The Edomites would serve as a thorn in the side of Israel repeatedly throughout Scripture. A very notable confrontation between the two occurred when the Israelites were entering the Promised Land after departing from Egypt under the leadership of Moses. The most direct route to their destination went right through the heart of Edom. So, they sought permission to travel via the “King’s Highway” through the land but were denied by the king of Edom (Numbers 20:14-22). The little Book of Obadiah tells us of their ultimate fate and the judgment of God that they brought upon themselves through their pride (Ob. 3) and their violence against Israel (Ob. 10).

      That’s great that you’re going into Revelation next. Revelation can certainly be a daunting book to cover, but don’t be intimidated. You have my prayers and I know you will do just fine 🙂 I look forward to reading what you write about it. I believe that you really can pull a lot of encouragement from it (of course I do interpret Scripture from the “pre-Tribulation Rapture” viewpoint and do not believe that the Church will be here through the Great Tribulation). Even so, just remember that the Book of Revelation is really all about the Lord Jesus Christ and His glory. He is the main Personality throughout it. I think it becomes so easy for us to get caught up in all of the imagery and begin to focus on the horrific events depicted, the antichrist, the four horsemen of the Apocalypse, etc. that we often lose sight of Who this book is really about. When we look at it that way, what else could be more encouraging and uplifting?

      God bless you, Deb, and thanks again for the comments!

      Your friend in Christ,



  2. Thank you AGAIN! For explaining about Edom(ites) and the way you shared about Revelation! I have two little devotions/poems written already ( not posted yet) and both are about Jesus. So that was very confirming Loren! God bless! deb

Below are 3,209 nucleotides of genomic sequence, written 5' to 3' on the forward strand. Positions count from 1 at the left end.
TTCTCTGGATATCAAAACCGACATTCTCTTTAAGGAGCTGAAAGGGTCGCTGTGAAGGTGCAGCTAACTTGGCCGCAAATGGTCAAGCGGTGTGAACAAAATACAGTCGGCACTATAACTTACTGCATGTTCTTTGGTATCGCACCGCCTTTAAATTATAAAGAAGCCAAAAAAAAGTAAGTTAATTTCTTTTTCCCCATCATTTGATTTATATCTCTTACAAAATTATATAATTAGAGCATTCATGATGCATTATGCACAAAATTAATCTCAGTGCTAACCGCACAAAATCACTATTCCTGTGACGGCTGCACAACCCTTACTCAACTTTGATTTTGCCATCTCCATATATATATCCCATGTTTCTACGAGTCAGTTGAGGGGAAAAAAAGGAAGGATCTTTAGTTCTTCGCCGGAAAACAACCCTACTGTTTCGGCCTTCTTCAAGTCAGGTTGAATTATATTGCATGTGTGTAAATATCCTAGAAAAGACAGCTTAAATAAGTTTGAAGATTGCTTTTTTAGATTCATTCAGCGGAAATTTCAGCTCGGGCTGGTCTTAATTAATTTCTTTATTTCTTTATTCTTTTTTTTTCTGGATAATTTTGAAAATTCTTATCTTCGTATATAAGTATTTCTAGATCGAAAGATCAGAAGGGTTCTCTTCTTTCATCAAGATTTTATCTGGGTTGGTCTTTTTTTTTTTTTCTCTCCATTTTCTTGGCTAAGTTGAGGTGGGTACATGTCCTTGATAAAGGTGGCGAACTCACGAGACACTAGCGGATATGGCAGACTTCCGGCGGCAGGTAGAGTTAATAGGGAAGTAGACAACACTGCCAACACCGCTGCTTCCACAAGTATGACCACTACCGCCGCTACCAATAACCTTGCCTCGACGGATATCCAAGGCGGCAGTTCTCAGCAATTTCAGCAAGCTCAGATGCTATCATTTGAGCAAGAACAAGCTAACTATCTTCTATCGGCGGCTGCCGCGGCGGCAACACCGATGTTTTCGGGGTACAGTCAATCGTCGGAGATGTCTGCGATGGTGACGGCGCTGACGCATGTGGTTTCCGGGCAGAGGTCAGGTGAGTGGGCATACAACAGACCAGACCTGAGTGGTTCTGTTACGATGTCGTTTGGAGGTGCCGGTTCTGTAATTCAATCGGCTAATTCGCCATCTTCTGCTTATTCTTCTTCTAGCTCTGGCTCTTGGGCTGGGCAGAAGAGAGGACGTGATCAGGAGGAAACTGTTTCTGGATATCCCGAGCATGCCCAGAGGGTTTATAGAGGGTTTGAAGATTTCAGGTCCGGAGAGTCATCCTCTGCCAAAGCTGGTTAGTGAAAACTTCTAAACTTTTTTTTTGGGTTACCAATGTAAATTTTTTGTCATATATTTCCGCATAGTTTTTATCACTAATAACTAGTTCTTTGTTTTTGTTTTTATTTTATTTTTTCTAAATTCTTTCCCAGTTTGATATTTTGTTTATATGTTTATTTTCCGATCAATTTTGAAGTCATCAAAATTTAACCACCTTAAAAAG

3. Hi Loren
    This was a wonderful treat of a message to read from the OT. Like Debbie, I’m sometimes concerned about being able to understand and interpret the Bible right but then I’m reminded by the Holy Spirit that we are not serving God with our abilities but He is working through us and has given us the needed abilities to bring glory to His name. Thank you for for helping me understand Esau, Jacob and the plot around the stew in the right perspective. Like many, I misunderstood and am now better informed. This study also made me ask myself what all I’ve sacrificed God for and the list is endless. I hope to remember this the next time I’m faced with a choice such as the stew for my salvation!


  4. Every time I think of Esau, my heart is convicted. I think of the times that I placed little value on the things of God even though they were right in front of me. Great job on explaining this passage!


    1. I think we are all guilty of doing this so many times. It is so easy to get our focus on other things and forget what we have in Christ.

      Thanks for the comments, Ben, and thanks for reading this.


  5. Hy,im vry blesed after reading about a birthright and i now understand what is it.may God bles u nd multiply the the understanding you giving 2 people.i also belive that God called me to preach the gospel and i now lov preaching the gospel bt my problem is that i lack understanding in some thing,can for me to receave wisdom,understanding and knowledge so that i can preach the gospel in spirit and truth.GOD bles u thank u


    1. Thank you so much for sharing your kind words of encouragement!

      “[May] the God of our Lord Jesus Christ, the Father of glory,… give unto you the spirit of wisdom and revelation in the knowledge of him: The eyes of your understanding being enlightened; that ye may know what is the hope of his calling, and what the riches of the glory of his inheritance in the saints, And what is the exceeding greatness of his power to us-ward who believe, according to the working of his mighty power” (Ephesians 1:16-19)

      I pray that the Lord will richly bless you with all wisdom and understanding in your study of His Word. May God bless your ministry as you preach the Gospel 🙂

      In Christ,



  6. Dear Loren,
    I have learned so much from your wonderful explanation. This is something I will gladly share with our Bible study group. Thank you so much.


  7. he made a geart mistake, he does nt have self controal, as a belive we have 2 control our self no matter what. Romeas 8 vs 35. who shall then take us away form the love of God.


  8. Esau sold his birthright, which was larger portion of his fathers property. Jacob stole the blessing of Isaac which made Esau very upset. To me this indicates that Esau did not place a high value on material belongings but on his fathers blessings.